Sect, and Religious Pluralism"

      Paul Nolte (FU Berlin, Friedrich-Meinecke-Institute for History):
      "From Hegemony to Pluralism: The Development of Religious Cultures in

      Commentator: Clark Gilpin (University of Chicago, Divinity School)

      3:30 4:00pm Coffee Break

      4:00 6:00pm Roundtable Discussion
      Today's Challenges for Modern Civil Society Unity and Diversity
      Moderator: Gudrun Krämer (FU Berlin, Institute for Islamic Studies)

      Malika Zeghal (University of Chicago, Divinity School)
      Wolfgang Benz (TU Berlin, Center for Research on Anti-Semitism)
      Friedrich Wilhelm Graf (LMU Munich, Department of Protestant Theology)
      John Boyer (University of Chicago, Department of History)
      Paul Nolte (FU Berlin, Friedrich-Meinecke-Institute for History)

      7:00pm Conference Dinner

      Conference participants may register without fee with Andrea Adam,
      Executive Director, German University Alliance, NY, 871 United Nations
      Plaza, NY 10017

      Cold War Culture
      21-22 November 2008, Victoria and Albert Museum, U.K.

      Major international conference that beings together some of the most
      exciting thinkers on art, design and architecture in the post-1945
      period to reflect on the ways in which Cold War politics shaped the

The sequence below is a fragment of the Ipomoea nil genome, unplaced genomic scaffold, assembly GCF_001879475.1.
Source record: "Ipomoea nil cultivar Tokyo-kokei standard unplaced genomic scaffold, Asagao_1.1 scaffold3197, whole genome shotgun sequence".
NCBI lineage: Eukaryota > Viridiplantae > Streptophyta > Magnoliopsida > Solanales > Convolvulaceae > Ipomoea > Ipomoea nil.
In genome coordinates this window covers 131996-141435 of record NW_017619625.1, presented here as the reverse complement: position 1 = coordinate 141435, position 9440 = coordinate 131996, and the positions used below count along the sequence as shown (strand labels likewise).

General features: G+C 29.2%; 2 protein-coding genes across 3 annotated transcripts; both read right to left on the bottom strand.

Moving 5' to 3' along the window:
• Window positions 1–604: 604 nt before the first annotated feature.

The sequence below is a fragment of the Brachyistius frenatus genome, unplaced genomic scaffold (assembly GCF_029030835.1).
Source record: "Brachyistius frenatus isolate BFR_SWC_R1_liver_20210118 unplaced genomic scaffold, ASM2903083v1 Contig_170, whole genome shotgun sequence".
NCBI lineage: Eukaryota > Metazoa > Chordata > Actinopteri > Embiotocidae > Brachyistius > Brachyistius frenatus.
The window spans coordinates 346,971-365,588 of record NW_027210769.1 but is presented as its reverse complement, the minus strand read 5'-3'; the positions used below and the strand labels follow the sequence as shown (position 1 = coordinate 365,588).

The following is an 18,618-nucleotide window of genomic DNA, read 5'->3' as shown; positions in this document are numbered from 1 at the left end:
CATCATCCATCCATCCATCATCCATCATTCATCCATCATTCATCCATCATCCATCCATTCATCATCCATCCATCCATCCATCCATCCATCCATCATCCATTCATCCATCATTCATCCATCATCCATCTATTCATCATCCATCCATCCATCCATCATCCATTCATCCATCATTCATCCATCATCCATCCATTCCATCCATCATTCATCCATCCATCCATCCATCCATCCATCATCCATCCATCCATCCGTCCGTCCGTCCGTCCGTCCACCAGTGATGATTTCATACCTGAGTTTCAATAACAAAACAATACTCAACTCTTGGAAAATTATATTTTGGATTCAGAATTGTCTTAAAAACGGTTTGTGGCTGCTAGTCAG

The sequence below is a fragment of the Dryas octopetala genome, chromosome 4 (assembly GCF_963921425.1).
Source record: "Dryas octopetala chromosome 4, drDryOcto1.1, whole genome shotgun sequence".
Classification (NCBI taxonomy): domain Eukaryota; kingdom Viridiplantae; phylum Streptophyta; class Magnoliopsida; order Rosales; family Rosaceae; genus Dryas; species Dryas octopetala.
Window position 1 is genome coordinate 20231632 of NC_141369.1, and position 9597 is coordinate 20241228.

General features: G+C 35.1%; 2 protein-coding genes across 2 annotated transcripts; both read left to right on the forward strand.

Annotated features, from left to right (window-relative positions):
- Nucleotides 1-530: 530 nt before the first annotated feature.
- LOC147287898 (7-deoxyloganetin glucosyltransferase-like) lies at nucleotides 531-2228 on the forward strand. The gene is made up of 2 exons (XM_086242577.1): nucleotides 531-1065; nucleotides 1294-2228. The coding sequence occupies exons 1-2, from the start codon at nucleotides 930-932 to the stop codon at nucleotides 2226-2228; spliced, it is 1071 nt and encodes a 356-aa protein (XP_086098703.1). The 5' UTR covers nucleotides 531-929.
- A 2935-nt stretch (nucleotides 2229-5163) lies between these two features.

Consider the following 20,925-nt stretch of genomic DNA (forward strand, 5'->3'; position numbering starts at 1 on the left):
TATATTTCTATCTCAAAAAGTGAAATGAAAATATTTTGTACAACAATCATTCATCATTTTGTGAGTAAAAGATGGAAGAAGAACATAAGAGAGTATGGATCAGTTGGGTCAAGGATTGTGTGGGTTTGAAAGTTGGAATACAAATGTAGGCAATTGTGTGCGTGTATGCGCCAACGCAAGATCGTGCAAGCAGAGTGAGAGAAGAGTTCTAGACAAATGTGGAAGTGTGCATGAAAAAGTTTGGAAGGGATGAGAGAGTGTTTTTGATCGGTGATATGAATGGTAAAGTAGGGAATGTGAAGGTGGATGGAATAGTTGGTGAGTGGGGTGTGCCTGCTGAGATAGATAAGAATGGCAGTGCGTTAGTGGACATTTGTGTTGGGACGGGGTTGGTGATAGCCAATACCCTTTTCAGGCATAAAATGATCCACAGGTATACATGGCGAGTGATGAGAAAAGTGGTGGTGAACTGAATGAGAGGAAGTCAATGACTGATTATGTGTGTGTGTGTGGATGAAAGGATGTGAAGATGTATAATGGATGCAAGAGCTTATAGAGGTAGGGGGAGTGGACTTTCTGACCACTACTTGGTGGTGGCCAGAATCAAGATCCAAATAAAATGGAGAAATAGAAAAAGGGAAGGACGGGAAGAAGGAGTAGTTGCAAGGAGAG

modern world. Organised in conjunction with the V&A's landmark
      exhibition, Cold War Modern Design 1945-70, the conference offers new
      perspecives on a period which continues to grip the imagination today.

      Speakers include exhibition curators Jane Pavitt and David Crowley,
      and Jean-Louis Cohen, Michelle Provoost, Eric Shuldenfrei, Frederic
      Migayrou, Vit Havranek, Tony Benn, Branislav Dimitrijevic, and
      Felicity Scott.

      Full programme available on http://vam.ac.uk/conferences
      Tickets: £110/£55. Book on 020 7942 2211 or visit www.vam.ac.uk/tickets

      Jo Banham
      Head of Public Programmes
      Victoria & Albert Museum
      South Kensington
      SW7 2RL
      Tel: 44 (0)07 942 2190
      Email: j.banham@...
      Website: http://vam.ac.uk/conferences

      International Scientific Conference

      5-7 December 2008, Renaissance Olympic Penta Hotel, Moscow,

      – The Commissioner on Human Rights for the Russian Federation
      – The Foundation of the first President of Russia, B. N. Yeltsin
      – The State Archive of the Russian Federation
      – The Institute of Scientific Information for the Social Sciences, RAS
      – The "Russian Political Encyclopedia" Publishing House
      -- "Memorial" Historical, Educational and Human Rights Charitable Society

      Representatives taking part:
      – The Academy of National Economy under the RF Government
      – The FSB Academy of the Russian Federation